We also recently formed a consortium to support the “aging in place” initiative. Consortium members including Best Buy, General Mills and the Good Samaritan Society, pay membership fees and in return they receive benefits such as access to Mayo’s clinical expertise in aging. By sharing expertise and resources, seniors benefit. Best Buy, for example, is thinking about how they can use the Geek Squad in the home, Good Samaritan has nursing homes in 240 communities, and General Mills, a Minnesota company, does amazing work with food, nutrition, and wellness.

Finally, we are also responsible for growing the culture and competency of innovation across Mayo Clinic. We want to connect with everyone across the organization so they have innovative tools to think differently about the challenges they are facing. We try to connect the organization with partners who are trying to design new ways of innovation.

How do you decide which problems to address in health care delivery?

We think about what is the smallest number of big ideas we can address that aligns with our strategic mission and what is going in health care and other industries. We express these ideas through four care delivery platforms to give our work focus: "Future works" allows us to think about things that we don’t fully understand yet; Community Health Transformation and Care at a Distance challenges us to take the knowledge of 3,700 physicians and scientists at Mayo and deliver that knowledge in new ways to patients in their communities rather than in the doctor’s office. Finally, Practice Redesign recognizes that the current outpatient practice model is unsustainable. That platform is very disruptive in that everything is on the table for review—how we interact with patients, the team composition, flow of patient care, and how technology enables and support processes of care.

Each platform has a portfolio of projects. Similar to an investment portfolio, some projects have a short-term return and others are more complex and have longer returns. Some projects have a financial return and others have more of a societal impact. We aim to strike an overall balance in what we try to accomplish for the organization. Each platform has a multidisciplinary team, internal and external collaborators, and a diverse portfolio of projects supported by a solid business model.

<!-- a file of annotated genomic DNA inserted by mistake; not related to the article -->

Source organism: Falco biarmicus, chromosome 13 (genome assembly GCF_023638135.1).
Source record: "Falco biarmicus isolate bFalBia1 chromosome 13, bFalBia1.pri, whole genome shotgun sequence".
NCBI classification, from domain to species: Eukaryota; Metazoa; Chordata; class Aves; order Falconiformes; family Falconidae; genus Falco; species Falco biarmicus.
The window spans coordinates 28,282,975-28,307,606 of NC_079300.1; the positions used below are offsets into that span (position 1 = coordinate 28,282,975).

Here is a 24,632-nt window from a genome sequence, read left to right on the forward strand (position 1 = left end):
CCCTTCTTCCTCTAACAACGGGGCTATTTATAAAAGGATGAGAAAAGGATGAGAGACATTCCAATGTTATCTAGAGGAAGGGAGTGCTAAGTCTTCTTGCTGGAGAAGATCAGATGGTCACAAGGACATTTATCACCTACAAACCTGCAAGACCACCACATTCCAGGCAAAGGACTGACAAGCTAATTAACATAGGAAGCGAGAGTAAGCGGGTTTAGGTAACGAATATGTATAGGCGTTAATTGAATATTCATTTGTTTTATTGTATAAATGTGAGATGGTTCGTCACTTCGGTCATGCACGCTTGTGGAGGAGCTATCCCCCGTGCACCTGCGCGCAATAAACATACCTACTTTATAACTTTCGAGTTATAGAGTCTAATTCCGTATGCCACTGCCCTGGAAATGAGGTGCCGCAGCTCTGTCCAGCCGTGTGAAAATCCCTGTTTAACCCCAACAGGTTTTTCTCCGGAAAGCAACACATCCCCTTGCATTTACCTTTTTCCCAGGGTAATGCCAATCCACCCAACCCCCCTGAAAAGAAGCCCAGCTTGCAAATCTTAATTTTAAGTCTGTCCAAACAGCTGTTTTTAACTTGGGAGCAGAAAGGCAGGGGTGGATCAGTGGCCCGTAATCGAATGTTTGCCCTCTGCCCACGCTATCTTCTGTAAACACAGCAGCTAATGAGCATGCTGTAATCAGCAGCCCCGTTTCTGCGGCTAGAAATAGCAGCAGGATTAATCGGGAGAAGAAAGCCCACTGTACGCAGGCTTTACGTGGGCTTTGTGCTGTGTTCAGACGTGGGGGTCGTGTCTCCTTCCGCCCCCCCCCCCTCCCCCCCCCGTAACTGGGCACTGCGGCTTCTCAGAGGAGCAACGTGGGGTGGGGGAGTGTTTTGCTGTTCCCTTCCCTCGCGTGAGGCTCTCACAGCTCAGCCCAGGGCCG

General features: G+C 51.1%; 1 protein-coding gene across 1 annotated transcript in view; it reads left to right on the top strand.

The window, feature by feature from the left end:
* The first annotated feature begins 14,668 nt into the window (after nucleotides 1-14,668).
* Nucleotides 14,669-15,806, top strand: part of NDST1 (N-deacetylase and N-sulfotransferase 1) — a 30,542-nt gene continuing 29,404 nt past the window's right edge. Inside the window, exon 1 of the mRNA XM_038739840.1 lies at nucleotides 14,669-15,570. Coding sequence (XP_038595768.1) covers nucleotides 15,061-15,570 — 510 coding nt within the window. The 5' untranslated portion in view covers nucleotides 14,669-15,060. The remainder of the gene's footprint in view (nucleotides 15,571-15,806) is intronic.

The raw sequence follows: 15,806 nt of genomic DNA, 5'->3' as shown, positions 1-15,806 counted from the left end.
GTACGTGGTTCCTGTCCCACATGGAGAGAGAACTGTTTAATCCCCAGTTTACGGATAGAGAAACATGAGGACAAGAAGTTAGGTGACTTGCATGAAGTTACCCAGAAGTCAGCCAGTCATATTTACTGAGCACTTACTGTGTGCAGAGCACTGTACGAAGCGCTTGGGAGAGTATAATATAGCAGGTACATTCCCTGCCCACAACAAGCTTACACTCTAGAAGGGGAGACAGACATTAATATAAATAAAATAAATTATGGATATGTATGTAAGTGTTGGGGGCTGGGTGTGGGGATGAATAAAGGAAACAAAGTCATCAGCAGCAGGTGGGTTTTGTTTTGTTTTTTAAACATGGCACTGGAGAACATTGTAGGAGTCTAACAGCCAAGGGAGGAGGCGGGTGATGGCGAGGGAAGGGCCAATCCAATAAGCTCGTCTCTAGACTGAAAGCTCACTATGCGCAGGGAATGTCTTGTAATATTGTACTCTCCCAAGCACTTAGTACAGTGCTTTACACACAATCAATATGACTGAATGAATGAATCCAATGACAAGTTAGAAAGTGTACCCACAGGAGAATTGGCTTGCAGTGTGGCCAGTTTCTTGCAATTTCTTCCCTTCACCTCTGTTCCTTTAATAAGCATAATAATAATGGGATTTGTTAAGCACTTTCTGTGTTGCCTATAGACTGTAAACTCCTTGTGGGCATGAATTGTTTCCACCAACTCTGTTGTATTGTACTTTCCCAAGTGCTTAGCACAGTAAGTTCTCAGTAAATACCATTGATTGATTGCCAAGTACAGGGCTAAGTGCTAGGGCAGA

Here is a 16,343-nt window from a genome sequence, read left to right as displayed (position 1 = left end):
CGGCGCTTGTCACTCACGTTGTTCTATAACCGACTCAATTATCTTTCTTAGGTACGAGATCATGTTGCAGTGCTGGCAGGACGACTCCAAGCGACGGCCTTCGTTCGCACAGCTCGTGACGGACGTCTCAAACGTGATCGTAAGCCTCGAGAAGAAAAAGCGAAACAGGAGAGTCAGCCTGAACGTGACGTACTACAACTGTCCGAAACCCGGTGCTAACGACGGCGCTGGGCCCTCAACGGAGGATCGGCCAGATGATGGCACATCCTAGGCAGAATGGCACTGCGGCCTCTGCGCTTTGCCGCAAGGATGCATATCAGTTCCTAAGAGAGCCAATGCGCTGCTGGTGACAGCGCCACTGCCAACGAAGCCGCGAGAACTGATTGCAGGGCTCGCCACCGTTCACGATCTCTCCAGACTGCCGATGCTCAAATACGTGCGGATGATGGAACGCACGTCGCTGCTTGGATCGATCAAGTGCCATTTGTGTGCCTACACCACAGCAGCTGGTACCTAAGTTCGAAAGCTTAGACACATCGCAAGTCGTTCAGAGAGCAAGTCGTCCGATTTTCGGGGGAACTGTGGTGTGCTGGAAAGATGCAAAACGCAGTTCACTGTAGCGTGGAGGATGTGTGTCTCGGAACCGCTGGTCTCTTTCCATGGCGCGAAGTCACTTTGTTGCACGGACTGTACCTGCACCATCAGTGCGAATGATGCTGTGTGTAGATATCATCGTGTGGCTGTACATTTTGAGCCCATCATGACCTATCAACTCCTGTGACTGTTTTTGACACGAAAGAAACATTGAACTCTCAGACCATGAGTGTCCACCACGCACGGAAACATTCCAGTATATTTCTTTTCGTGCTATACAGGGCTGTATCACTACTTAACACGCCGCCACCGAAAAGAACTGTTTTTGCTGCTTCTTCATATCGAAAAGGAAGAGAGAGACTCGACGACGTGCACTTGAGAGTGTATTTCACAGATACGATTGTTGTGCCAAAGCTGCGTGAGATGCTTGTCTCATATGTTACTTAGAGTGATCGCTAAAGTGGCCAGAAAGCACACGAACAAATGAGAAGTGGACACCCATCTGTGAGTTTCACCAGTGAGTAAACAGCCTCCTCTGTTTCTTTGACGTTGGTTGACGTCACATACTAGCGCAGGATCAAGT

What goals and implementation targets have you established for your priority platforms?

  • Practice Redesign: The goal is to reduce outpatient costs for Mayo Clinic by 30 percent while improving the patient experience and maintaining and enhancing quality outcomes.
    • Target: Develop new practice models by 2012 and implement them in Mayo Clinic’s outpatient practice by the end of 2014.
  • Community Health Transformation: The goals are to improve the population’s health, enhance the patient experience, and reduce per capita cost of care.
    • Target: Pilot a new “triple aim” model in the Mayo Clinic Health System's Central Region and Employee Community Health practice.
  • Care at a Distance: The goal is to develop three sustainable models that extend specialty care from traditional clinic/hospital settings.
    • Target: Pilot the model in three venues by mid-2012—an underserved area in the United States, an affiliated practice, and a patient's home.
Can you provide an example of a care delivery innovation that was scaled up and spread?

We are scaling the eConsult model we developed for the Care at a Distance platform to connect Mayo specialists with primary care providers who are in remote locations. Using, the concept of co-creation, we brought together primary care providers, patients, and the payer, which was Blue Cross/Blue Shield (BCBS) of Minnesota, to design a new kind of system. The result was a project that we tested in a remote community in northern Minnesota that didn’t have advanced technology or electronic health records. Patients benefited from the eConsults by not having to fly to Rochester to see Mayo specialists and being diagnosed more quickly so they can move on with their treatment.

This pilot project informed the direction for the e-health platform, and we built infrastructure around it. We now have eConsults defined for 170 medical conditions that resulted from working with specialists. We’re approaching our 9,000th eConsult and are scaling up this service across our entire organization. As we build out affiliate practice network across the country, we plan to offer this as a service to physician groups in remote locations and keep patients where they are.